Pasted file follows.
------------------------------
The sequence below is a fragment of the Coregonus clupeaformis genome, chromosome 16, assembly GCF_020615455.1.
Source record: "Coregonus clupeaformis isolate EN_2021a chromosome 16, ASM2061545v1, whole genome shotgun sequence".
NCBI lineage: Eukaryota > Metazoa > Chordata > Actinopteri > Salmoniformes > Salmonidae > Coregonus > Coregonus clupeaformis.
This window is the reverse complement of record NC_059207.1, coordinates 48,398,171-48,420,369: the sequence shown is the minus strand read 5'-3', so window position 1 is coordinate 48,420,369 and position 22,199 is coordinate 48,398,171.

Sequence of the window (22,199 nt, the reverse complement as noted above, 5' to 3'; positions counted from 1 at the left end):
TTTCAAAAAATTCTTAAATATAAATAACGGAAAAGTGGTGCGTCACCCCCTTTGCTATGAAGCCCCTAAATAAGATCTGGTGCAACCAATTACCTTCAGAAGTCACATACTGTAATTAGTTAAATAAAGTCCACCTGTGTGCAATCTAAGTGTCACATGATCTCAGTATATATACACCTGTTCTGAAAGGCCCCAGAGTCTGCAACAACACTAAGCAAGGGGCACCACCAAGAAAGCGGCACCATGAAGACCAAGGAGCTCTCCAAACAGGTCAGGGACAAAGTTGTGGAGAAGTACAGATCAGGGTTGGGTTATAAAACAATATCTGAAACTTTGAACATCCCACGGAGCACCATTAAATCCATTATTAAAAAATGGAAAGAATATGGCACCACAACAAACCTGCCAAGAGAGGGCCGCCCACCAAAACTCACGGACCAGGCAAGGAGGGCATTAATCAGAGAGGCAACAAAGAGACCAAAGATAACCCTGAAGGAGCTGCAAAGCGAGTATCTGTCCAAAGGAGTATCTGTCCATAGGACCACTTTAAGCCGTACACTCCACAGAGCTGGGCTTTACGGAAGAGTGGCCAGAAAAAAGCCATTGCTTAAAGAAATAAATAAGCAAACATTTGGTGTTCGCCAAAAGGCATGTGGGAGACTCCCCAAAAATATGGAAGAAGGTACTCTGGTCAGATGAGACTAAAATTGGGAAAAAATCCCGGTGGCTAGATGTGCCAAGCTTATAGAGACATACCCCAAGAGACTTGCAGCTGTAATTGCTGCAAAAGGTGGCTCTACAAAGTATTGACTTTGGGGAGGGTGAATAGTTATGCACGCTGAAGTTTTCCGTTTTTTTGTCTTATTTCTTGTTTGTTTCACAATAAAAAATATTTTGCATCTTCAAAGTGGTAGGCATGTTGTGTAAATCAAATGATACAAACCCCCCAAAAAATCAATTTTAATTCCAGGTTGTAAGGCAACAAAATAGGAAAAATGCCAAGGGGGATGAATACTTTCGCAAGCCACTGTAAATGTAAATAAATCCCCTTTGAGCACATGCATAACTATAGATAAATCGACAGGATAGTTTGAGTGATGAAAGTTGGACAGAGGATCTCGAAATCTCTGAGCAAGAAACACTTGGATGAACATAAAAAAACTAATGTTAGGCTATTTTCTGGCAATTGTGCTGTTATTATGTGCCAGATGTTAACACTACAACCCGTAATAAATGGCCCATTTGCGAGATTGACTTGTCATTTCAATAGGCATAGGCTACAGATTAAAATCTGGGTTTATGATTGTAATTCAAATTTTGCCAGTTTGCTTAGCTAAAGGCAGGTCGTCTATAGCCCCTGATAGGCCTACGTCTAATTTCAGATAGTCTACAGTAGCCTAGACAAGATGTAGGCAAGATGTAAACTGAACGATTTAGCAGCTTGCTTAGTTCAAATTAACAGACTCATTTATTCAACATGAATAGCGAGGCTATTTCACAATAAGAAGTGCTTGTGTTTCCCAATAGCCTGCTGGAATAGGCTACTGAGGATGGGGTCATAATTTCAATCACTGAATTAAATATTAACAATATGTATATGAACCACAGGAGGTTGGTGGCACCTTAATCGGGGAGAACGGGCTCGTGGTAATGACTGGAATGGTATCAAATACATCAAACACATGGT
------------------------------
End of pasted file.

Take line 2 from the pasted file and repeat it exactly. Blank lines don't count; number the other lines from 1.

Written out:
Source record: "Coregonus clupeaformis isolate EN_2021a chromosome 16, ASM2061545v1, whole genome shotgun sequence".